Wednesday, February 4, 2015

Loneliness Legacy

Having spent many wasted years in the unreal bubble of life in TFI and then emerging into the real world, it can be difficult to relate to people who have not experienced it. Generally, friendships are build on commonalities, shared interests and backgrounds, and maybe more importantly, similar ways of thinking and mindsets. 

Coming from an insular cult background, it can be a challenge to form deep friendships with those for whom that reality is foreign, or perhaps, virtually unimaginable.

This is not unlike the experience of "Third Culture Kids," referring to those people (not just children) who have spent much time in a culture outside of their national culture. As TFI has its own culture, customs, and esoteric language, upon leaving, one is placed in the position where they must suddenly learn - or catch up with - the culture of their citizenship, years behind others their age.

As an aside, this is particularly egregious for those whose citizenship is, for example, Japanese or Chinese and were born in the cult and brought up primarily in an English environment. To be thrust into mainstream society in a country where you are not fluent in the language of your birth is the epitome of lack of foresight of the parents, bordering on cruelty. I cannot imagine how hard it would be.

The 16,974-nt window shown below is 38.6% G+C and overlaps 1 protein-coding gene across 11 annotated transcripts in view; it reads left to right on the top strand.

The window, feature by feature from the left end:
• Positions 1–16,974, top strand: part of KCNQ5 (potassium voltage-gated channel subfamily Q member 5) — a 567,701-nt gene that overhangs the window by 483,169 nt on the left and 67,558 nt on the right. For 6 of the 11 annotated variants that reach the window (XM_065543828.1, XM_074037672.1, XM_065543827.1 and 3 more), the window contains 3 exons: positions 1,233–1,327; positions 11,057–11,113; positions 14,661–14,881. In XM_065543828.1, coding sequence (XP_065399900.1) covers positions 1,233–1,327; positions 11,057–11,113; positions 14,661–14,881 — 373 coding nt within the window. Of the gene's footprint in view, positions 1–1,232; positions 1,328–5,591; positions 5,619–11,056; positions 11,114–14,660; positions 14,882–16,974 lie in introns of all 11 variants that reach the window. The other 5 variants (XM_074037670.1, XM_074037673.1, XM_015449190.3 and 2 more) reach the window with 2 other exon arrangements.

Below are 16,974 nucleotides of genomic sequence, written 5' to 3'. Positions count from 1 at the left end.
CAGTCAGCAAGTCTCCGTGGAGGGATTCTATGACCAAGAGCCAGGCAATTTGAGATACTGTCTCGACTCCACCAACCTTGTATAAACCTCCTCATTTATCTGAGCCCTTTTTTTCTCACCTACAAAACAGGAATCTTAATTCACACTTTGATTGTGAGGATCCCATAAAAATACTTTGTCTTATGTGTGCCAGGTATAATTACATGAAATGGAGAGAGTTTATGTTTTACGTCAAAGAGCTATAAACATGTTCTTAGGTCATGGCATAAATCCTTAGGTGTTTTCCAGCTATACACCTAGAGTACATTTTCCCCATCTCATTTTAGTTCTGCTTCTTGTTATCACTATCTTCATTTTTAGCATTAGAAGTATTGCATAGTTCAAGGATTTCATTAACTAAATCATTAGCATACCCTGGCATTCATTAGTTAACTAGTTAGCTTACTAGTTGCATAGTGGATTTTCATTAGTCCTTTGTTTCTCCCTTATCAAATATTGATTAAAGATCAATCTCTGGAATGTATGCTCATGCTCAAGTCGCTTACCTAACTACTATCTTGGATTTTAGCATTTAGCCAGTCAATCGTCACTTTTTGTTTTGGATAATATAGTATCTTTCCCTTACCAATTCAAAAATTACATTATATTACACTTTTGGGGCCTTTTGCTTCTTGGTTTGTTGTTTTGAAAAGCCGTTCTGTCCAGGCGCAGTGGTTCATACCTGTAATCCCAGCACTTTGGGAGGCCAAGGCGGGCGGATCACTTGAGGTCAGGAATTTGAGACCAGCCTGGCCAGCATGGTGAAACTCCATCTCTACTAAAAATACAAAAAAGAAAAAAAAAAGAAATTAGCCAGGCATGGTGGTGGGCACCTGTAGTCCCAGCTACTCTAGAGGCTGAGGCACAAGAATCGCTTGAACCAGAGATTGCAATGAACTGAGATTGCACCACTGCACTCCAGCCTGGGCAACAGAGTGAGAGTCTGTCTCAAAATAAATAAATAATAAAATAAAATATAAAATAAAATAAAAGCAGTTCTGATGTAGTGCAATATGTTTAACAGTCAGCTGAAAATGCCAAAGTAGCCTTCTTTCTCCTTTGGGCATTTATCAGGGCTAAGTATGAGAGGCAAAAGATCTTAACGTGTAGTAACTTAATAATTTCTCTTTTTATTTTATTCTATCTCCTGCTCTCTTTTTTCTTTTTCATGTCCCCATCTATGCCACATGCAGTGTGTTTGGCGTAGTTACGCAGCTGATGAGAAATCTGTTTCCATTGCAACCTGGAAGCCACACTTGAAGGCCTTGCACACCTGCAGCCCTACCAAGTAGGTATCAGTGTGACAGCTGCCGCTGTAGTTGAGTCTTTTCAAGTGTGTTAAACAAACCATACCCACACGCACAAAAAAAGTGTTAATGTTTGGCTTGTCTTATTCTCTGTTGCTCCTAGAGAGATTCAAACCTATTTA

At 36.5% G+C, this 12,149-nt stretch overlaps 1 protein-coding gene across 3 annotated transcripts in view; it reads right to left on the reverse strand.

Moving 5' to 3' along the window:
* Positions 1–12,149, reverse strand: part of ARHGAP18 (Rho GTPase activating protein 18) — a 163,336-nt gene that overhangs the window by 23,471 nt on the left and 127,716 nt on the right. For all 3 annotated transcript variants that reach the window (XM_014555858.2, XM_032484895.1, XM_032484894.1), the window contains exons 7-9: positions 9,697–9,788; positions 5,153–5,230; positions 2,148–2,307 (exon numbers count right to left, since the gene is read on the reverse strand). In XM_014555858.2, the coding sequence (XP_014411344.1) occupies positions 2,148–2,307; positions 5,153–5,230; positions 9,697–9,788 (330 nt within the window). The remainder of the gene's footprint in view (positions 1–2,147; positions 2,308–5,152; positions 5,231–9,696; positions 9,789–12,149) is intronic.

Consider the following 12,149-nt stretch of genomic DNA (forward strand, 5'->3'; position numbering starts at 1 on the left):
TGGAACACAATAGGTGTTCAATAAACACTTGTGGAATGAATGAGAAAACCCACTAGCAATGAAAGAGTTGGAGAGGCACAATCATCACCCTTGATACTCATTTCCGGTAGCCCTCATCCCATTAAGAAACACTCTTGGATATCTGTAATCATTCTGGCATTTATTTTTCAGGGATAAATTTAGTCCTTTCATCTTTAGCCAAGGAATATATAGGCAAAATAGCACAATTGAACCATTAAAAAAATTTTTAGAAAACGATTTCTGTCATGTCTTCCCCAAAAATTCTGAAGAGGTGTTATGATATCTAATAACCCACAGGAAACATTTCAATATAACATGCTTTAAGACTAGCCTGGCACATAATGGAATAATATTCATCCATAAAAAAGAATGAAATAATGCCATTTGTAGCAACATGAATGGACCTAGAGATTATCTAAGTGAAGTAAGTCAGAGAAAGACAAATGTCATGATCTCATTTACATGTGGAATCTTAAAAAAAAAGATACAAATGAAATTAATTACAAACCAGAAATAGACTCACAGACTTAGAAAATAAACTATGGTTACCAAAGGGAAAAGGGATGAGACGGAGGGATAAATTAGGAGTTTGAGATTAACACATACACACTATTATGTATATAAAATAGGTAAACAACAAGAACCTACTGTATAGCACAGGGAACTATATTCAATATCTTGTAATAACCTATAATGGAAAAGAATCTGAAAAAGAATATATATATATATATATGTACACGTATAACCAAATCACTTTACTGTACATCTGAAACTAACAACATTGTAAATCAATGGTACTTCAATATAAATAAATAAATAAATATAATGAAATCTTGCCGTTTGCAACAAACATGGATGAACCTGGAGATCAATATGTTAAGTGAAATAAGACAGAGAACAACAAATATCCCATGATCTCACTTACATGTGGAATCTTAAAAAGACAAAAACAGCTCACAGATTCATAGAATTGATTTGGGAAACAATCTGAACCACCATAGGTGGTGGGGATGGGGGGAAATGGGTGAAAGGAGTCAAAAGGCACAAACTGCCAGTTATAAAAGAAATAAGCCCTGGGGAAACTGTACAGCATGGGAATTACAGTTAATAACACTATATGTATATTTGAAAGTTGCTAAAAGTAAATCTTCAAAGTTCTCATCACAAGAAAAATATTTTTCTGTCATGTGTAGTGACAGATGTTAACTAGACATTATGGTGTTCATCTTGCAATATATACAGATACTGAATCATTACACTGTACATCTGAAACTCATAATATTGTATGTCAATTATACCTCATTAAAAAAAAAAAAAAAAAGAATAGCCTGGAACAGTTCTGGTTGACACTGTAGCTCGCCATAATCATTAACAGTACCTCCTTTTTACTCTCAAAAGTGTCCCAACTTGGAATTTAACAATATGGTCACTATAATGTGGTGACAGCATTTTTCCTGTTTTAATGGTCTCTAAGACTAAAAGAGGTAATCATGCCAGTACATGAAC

Thus, the sad fate left to many ex-cultists is a life of relative loneliness, and/or a tendency to seek the company of other ex-members. Others have left one cult for another, be it MLMs with their alluring promise of "get-rich-quick" (particularly alluring for aging ex-members who have no savings and have made no provision for retirement), conspiracy theory groups, or political fringe groups. Sadly, many have chosen to take their own lives, while others have fallen into addictions and alcoholism.

"Professor Peter Cohen argues that human beings have a deep need to bond and form connections. It's how we get our satisfaction. If we can't connect with each other, we will connect with anything we can find -- the whirr of a roulette wheel or the prick of a syringe."* Or, I might add, the warm embrace of a cult.

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